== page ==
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Russo-Japanese dialogue on the peace treaty and territorial delimitation has predictably entered the decisive phase. The political calendar in Japan does not allow for further delays: Japanese Prime Minister Shinzō Abe will leave his seat no later than 2021. The current mandate of Russian President Vladimir Putin lasts until 2024, but political dynamics in Russia likewise do not allow the Kremlin to postpone important decisions until the end of his presidential term. If Japan and Russia should reach an agreement on the peace treaty and a territorial solution, they will need to do so in 2019. If not, these questions will remain unresolved indefinitely as the overall situation deteriorates.
Territorial delimitation takes more than political decisions and diplomatic finesse. Formal ratification of the agreement by the parliaments of the two countries is also a necessary but not sufficient condition. For the issue to be fully sealed, a significant majority in the public opinion of Russia and Japan will have to support the agreement. When Russia and China resolved their border dispute a decade and a half ago, with Moscow handing over several river islands to Beijing, the Kremlin was not particularly worried about explaining to its citizens why Russia was making territorial concessions to its neighbor. There were some local protests in the Far East, but these did not resonate and did not last. However, an attempt to repeat this experience in current conditions could have more serious repercussions.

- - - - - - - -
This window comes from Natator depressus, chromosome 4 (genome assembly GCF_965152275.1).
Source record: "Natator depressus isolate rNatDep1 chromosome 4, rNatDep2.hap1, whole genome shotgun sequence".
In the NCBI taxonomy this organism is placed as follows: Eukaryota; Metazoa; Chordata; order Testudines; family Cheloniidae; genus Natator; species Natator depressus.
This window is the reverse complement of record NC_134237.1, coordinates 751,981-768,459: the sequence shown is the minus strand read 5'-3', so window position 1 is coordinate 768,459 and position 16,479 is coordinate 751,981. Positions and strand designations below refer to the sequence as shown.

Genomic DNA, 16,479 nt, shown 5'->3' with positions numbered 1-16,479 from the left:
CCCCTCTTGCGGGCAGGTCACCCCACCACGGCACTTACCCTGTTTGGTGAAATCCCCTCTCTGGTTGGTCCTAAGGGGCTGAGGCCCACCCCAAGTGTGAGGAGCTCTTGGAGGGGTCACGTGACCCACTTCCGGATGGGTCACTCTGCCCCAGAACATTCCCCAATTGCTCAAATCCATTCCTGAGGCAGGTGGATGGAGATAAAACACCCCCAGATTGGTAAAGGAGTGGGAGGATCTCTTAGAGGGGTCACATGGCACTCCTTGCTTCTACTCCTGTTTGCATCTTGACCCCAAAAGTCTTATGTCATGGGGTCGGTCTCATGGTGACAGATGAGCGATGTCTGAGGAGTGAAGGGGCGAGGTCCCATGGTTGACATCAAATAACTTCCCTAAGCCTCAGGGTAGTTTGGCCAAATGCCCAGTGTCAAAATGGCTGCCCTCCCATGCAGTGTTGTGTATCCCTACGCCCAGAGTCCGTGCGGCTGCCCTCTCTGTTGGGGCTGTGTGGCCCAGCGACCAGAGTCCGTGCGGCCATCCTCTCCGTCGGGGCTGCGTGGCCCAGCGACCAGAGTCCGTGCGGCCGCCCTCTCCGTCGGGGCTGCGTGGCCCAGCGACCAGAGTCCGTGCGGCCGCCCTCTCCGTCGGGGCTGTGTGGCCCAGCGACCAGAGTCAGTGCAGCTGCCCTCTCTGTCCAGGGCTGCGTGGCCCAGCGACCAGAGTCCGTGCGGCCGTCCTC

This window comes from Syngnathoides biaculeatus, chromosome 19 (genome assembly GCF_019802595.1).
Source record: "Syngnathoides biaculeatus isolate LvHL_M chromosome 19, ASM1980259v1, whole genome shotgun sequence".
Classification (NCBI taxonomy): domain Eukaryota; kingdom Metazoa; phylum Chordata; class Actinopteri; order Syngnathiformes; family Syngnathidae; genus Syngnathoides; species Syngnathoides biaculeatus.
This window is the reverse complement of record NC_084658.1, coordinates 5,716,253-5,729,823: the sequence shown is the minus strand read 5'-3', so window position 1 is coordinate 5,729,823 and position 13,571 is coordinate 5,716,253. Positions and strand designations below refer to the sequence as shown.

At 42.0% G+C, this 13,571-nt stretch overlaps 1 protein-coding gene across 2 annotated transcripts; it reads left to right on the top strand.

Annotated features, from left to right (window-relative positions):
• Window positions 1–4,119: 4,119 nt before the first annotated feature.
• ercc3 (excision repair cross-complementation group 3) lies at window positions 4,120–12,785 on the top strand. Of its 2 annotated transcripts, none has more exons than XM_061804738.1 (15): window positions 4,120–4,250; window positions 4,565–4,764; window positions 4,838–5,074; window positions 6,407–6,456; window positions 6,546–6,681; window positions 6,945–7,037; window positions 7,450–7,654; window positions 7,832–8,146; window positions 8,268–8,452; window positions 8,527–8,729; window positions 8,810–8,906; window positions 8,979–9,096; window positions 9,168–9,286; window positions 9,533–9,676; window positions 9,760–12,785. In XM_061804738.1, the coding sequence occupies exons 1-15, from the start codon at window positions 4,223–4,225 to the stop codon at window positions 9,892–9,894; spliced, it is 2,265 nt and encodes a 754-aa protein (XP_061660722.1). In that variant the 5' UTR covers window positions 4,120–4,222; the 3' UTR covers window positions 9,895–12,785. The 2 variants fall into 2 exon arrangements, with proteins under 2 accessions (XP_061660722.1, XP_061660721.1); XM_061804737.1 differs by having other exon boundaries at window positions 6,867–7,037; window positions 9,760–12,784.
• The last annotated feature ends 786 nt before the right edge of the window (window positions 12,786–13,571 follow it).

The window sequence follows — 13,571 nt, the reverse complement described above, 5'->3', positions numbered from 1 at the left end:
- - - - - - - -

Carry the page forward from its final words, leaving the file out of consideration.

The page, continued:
Negotiations on the conditions for resolving the territorial dispute must be conducted in strict confidentiality; leaks can only jeopardize the process. At the same time, it is obvious that the basic conditions for a possible agreement have been laid out. Essentially, its foundation was set by the Soviet–Japanese Joint Declaration signed in Moscow in 1956. Tokyo’s readiness to proceed on the basis of this declaration, which Abe voiced publicly last fall, has marked a transition from the discussion of a problem that had been under way for twenty-five years to negotiations on its solution. Public statements by the Russian president and comments by his foreign minister, which have been firm—or even harsh— in style outline the terms under which Moscow is prepared to begin such talks. Abe’s January 22, 2019, visit to Moscow, which was preceded by the talks held there by Japanese Foreign Minister Taro Kono, indicates that these negotiations have already begun.